Surgery offers hope for young patients with knee injuries

Kaytlyn Marshall was just 16 when she had her first knee surgery. Two more followed over the next few years, but her knee was never the same, even after she gave up high-impact sports.

“I was having a lot of pain years later doing simple things, even going for walks,” Kaytlyn recalls. “My surgeon referred me to Dr. Sommerfeldt, and he told me about a surgery that could be a good fit for me.”

Dr. Mark Sommerfeldt, an orthopedic surgeon at the Grey Nuns Community Hospital, recommended a fresh osteochondral allograft (OCA) transplant for Kaytlyn. He is one of only a few surgeons in Alberta with the training to perform the surgery, which uses living donor tissue to restore the joint surface and redistribute weight throughout the knee. 

Surgeons need special instruments to sculpt the donor cartilage and bone so it matches the patient’s injury. They press this cartilage into the patient’s knee to create a seamless surface — almost like a greenskeeper filling a hole on a golf course. 

The instruments have not been available in Canada though, so Canadian hospitals have had to borrow from American hospitals. 

The Grey Nuns is now Edmonton’s first hospital to have its own surgical set for performing fresh OCAs, allowing patients to have their surgeries sooner and saving the hospital the costs of borrowing the set.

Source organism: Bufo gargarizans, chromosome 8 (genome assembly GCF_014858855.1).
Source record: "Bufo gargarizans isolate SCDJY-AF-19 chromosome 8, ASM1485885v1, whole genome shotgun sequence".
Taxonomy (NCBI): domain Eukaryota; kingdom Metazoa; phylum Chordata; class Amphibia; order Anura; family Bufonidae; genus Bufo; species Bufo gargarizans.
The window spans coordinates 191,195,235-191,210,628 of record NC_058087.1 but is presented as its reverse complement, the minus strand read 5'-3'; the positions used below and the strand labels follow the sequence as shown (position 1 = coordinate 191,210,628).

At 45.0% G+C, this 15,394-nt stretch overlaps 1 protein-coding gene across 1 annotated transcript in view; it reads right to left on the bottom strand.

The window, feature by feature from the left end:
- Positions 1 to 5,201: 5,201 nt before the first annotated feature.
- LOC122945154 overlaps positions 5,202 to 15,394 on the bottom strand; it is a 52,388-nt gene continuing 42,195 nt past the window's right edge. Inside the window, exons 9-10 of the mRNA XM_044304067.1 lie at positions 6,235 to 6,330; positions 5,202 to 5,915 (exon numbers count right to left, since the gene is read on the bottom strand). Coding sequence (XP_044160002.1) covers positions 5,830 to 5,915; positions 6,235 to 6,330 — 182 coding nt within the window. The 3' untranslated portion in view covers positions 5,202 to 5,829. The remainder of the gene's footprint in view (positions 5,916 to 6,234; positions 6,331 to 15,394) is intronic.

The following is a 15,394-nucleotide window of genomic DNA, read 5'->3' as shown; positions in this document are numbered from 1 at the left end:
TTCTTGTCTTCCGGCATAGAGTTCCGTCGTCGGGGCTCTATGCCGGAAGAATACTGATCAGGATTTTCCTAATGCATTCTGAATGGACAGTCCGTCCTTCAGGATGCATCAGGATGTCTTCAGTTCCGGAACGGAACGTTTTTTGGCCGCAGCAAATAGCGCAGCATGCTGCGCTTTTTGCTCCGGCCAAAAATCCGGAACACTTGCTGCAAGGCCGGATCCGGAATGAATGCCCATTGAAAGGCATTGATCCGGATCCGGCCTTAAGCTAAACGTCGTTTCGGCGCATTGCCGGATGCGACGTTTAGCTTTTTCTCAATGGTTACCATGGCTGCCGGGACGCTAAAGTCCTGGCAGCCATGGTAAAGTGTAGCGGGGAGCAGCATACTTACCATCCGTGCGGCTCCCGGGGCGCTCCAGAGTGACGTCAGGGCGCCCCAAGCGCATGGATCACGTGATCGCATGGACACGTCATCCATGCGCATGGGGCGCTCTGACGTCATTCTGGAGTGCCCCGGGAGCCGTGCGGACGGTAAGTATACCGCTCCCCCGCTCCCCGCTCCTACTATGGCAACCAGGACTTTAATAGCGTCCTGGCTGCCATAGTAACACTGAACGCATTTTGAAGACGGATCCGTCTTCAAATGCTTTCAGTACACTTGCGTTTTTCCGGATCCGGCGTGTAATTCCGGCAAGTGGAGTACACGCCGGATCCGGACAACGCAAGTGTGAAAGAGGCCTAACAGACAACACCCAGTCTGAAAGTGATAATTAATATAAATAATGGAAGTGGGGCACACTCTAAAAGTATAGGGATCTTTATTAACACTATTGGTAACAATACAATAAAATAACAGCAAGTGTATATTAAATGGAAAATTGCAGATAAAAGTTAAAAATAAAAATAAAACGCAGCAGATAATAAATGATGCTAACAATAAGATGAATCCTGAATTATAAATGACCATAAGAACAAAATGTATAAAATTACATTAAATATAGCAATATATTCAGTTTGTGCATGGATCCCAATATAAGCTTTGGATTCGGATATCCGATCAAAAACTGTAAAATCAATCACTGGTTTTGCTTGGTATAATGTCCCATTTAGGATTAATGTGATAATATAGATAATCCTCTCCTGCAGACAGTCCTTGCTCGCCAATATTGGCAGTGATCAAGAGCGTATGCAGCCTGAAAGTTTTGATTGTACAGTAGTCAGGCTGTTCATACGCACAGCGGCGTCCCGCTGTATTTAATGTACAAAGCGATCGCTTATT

The surgery has tremendous benefits for patients under 35, who are too young for a knee replacement and want to return to their active lifestyles post-surgery.  

“Our joints are lined by tissue called articular cartilage, which cushions the ends of bones and allows for easy gliding during movement,” says Mark. “But injuries and wear and tear can make the surface rough and even expose bone, causing painful rubbing of the joint and bones. 

"We use a piece of tissue from a deceased donor and replace the damaged cartilage that lines the ends of bones in the patient’s joint.”

Since the surgical tools allow surgeons to precisely shape donor tissue to match the patient’s injury, the joint function improves immediately.

“It’s so satisfying fitting that transplant into place and having a smooth joint surface,” says Mark. “It’s great when we see patients six months after and their knee works better than it did before the surgery.”

While Kaytlyn says recovery hasn’t been easy, she’s grateful to be able to get back to doing what she loves now.

“I’m someone who likes to get outside,” she says. “Walks at the dog park, going for bike rides, playing with my niece and nephew — all of those were pretty limited before the surgery, but I’ve started doing them more. My niece and nephew definitely notice that I’m able to spend more time with them.”

Charlene Moore, program manager for operative services at the Grey Nuns, says she’s excited to make the fresh OCA procedure accessible to more patients like Kaytlyn. 

“I love that there’s an option for patients to improve their quality of life that they didn’t have access to before,” she says.

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